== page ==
The Dynamics of Talent Management

Greater competition and the dynamic pace of global businesses have made selecting, developing and retaining key talent a make or break issue for companies that hope to achieve or maintain a competitive edge. The solution is a talent management strategy that identifies the key talent and core competencies needed to meet current and future business goals and a strategy that nurtures the talent into profit for the company.

What then is talent management?

This is all about increasing the organization's return on its human resource investment. Moreso, understanding what Talent Management means or trying to give a clear definition for it will always be a challenge. This becomes more significant when we consider thefact that any initiative, no matter how sound, could over time assume the status of a cliché.

In simple terms, Talent Management is the management of the talent within an organization. There cannot be another simpler definition otherwise we run the risk of abstraction. Talent encompasses employees' skills, knowledge, cognitive abilities, potentials, values ​​and work habits amongst others. This list is exhaustive. It is difficult to contemplate that there is a possibility that any activity, in the context of the organization, relating to the employee is not in form or the other related to Talent Management. In reality, even in the most rudimentary form, every organization practices some form of Talent Management.

In as much as an organization is involved in recruiting, selecting, placement, promotion, rewarding as well as training and development activities, regardless of how informal, talent management is being practiced. When Talent Management is, however, being referred to, it is in the formal sense of having method and structure relating to organizational practices.

Unfortunately, many organizations in the developing countries and in some more developed parts of the world still do not have any formal structure and processes. In reality, in a formal, structures sense, those organizations do not actually practice Talent Management.

The essential features of a successful Talent Management program are as follows:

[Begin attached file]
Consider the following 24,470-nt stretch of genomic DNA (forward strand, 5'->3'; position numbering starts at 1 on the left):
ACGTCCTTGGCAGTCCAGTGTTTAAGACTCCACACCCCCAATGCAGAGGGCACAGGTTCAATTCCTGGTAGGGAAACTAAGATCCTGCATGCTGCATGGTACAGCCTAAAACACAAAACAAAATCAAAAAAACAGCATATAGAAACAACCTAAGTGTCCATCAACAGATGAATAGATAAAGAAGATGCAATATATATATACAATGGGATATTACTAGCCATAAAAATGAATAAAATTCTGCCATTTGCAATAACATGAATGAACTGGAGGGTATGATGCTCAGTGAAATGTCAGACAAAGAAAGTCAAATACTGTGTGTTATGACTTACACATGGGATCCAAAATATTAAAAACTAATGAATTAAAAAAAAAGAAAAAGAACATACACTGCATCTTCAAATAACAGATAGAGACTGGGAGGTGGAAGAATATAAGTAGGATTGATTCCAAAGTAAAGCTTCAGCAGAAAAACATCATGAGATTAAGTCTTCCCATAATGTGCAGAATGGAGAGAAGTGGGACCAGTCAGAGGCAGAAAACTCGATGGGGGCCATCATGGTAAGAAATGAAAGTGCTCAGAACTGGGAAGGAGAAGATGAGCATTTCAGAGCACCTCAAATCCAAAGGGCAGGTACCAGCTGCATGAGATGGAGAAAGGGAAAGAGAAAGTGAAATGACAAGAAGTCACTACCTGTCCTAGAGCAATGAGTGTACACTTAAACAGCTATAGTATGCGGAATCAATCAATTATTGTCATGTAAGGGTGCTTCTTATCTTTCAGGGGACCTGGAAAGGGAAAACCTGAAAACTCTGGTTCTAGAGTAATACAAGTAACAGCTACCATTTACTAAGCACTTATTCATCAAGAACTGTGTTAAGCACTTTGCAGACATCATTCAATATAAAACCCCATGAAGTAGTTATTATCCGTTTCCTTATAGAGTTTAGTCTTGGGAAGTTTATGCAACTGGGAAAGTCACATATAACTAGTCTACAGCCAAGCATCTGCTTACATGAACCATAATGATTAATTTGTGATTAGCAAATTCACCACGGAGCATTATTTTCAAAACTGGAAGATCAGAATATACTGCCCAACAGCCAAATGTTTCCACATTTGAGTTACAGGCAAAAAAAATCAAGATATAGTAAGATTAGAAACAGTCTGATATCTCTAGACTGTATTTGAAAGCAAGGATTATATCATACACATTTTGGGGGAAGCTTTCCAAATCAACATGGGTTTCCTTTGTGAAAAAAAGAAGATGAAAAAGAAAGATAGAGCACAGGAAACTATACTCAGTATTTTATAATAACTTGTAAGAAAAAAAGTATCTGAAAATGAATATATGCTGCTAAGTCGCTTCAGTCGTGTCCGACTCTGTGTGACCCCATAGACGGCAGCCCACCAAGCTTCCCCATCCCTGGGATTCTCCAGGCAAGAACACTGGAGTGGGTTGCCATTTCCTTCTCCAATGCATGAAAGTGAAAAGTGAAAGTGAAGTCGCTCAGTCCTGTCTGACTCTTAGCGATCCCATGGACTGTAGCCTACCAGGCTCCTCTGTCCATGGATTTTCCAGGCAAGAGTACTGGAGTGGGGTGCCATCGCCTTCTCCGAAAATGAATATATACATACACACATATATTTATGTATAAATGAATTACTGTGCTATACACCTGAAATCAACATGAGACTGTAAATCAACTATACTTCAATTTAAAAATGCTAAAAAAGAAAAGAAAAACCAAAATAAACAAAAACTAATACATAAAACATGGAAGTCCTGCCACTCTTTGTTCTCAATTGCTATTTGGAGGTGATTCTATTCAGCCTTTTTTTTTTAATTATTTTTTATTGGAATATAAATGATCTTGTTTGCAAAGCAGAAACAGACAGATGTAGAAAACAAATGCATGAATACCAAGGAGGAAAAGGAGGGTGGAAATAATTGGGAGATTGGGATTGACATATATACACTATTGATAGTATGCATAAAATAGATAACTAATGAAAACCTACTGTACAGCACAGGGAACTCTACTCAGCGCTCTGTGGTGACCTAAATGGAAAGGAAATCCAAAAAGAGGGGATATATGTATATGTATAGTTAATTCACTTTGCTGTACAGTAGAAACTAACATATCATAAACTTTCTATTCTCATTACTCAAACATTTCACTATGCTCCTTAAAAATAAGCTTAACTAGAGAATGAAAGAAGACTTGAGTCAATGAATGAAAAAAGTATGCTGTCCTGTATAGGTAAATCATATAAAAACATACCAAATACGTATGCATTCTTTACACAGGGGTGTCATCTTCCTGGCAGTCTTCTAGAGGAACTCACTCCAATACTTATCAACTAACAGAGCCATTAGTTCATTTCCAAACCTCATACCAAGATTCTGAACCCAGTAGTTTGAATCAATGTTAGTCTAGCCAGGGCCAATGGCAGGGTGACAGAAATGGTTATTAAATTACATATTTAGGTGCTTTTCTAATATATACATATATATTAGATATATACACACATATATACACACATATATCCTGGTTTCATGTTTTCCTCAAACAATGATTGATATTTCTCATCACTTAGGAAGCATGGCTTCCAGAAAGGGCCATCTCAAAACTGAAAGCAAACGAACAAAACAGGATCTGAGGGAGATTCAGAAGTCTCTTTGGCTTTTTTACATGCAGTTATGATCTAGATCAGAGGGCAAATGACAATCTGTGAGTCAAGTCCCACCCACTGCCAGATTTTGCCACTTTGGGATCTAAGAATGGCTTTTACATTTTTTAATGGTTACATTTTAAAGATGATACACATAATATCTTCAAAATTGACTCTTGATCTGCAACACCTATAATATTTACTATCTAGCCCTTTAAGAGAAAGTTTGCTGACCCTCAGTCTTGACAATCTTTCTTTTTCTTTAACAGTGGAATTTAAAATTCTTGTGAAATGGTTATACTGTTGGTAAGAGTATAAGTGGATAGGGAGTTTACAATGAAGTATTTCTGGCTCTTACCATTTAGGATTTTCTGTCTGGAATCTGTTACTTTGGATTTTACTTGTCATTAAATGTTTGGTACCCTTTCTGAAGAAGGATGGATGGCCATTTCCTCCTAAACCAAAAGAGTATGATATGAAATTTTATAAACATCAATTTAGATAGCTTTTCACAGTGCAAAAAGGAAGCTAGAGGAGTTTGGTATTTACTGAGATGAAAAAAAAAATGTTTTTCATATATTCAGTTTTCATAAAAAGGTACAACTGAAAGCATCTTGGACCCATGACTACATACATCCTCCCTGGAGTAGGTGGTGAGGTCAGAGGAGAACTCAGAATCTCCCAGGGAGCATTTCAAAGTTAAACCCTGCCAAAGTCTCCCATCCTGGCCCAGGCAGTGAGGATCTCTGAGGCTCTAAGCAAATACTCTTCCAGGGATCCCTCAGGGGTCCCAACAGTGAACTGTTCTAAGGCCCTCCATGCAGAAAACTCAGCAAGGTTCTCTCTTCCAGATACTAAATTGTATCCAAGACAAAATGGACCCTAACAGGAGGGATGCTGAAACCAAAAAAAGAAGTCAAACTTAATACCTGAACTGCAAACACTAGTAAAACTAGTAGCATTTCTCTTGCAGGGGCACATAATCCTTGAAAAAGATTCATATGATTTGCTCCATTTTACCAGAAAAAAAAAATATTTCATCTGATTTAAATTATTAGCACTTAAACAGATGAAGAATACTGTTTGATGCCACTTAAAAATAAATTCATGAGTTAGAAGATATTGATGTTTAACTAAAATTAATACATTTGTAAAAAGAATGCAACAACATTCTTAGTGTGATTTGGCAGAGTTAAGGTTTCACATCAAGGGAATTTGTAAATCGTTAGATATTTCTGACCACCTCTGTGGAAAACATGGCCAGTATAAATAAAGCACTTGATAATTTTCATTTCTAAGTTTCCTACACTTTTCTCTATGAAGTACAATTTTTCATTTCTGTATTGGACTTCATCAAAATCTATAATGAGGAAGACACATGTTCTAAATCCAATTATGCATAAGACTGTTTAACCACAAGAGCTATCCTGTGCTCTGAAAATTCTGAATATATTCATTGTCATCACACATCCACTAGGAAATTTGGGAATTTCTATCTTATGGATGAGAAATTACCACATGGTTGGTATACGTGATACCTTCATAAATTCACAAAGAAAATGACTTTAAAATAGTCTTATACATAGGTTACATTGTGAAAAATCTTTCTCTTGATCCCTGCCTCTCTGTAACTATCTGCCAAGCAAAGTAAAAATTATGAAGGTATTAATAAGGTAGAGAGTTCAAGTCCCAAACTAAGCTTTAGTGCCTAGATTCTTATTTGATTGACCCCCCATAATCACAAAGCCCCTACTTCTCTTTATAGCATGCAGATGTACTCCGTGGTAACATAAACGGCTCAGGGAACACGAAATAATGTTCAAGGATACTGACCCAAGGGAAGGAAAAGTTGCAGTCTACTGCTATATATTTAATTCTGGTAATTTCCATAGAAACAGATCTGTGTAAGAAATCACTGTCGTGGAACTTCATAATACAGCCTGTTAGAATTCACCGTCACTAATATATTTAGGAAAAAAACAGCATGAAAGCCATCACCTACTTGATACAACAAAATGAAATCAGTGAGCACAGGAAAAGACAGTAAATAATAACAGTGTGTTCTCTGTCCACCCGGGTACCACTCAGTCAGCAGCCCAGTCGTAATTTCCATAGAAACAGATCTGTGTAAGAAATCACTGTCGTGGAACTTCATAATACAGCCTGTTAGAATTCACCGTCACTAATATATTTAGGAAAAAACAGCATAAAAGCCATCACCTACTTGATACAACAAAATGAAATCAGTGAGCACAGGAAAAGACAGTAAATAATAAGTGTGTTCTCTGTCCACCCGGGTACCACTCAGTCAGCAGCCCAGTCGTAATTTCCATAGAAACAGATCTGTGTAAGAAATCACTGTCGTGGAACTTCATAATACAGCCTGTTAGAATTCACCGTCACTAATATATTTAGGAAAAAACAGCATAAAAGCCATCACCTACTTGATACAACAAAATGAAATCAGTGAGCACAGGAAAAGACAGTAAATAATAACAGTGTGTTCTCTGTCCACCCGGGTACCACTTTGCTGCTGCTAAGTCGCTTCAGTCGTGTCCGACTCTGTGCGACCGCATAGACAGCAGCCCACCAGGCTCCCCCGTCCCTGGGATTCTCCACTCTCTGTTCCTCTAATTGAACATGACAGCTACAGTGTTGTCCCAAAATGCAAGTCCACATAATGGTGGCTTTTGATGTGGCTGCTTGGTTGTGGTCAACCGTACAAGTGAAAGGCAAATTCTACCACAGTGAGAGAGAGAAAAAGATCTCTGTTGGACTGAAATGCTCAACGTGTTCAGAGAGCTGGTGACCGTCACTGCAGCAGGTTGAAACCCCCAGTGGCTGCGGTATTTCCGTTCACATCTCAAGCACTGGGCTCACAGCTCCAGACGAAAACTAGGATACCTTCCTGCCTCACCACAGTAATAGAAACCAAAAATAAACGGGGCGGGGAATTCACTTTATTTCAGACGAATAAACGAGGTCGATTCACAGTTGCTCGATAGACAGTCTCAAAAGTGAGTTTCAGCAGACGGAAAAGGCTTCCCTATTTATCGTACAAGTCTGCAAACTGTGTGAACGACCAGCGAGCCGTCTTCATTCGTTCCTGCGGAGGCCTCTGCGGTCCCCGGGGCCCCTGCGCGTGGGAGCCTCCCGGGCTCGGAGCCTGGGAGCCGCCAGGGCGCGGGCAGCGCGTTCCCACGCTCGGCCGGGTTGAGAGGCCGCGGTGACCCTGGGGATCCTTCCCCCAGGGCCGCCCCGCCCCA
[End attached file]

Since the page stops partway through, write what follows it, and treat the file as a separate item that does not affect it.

1. Recruiting

Does the Organization have a formal process of identifying and sourcing talent? In competitive international and local labor markets, there are a number of challenges in attracting and recruiting talent with high professional, technical and leadership potential.

2. Career Management

How are careers managed? Do employees joining the organization have some degree of clarity of what comes next at every stage of their career in the organization? In today's world, with all the fierce war for talent we see in all parts of the world, organizations that are unable to come up with a clear career proposition will loose out. For the new employee, the question is: what is in it for me? Organization must have the ability to answer this question in a transparent and consistent manner. This question can be answered by ensuring that the organizational structure has clarity, reporting lines and relationships are clear. The days of central planning are long gone. Organization must also ensure that employees feel empowered.

3. Succession Planning

In reality what is done in succession planning is matching current supply with potential future demand. It also drives the movement of talent in the organization. Who moves? Who stays? And in a multi and transnational organization, who gets transferred out of the country? There is always the need to exercise caution not to under build or overbuild. Overbuilding leads to redundancy and waste of talent. Finding the right balance is in itself an art of some sort. Only few organizations achieve this. The other issue to consider is quantity and quality. There could be quantity but no quality. Even when there is no talent pool, organizations can go out to hire on a continuous basis. The downside is that no culture is built in the process and inevitably the organization continues to sub optimize.

In Succession Planning, it is very critical to identify the human resources needed to meet the business plans of the organization and where to source for them, and develop strategies to retain and motivate them. It also involves understanding the strengths and weaknesses of the current employees in order to avert making costly assumptions about their abilities. Many employers make the mistake of promoting staff beyond their level of competence, for example, someone who has been an excellent operational officer gets promoted to a managerial role that calls for strategic leadership, but because he / she has little experience or aptitude for developing strategy , he / she fails miserably.

4. Performance Management

As far as performance management goes, many organizations stop at the form filling stage. The real challenge in performance management is what you do with the data you have on employees. Some performance management systems look at current performance with no input for potential assessment. Other performance management systems have no linkage or are working at cross-purposes with learning and development.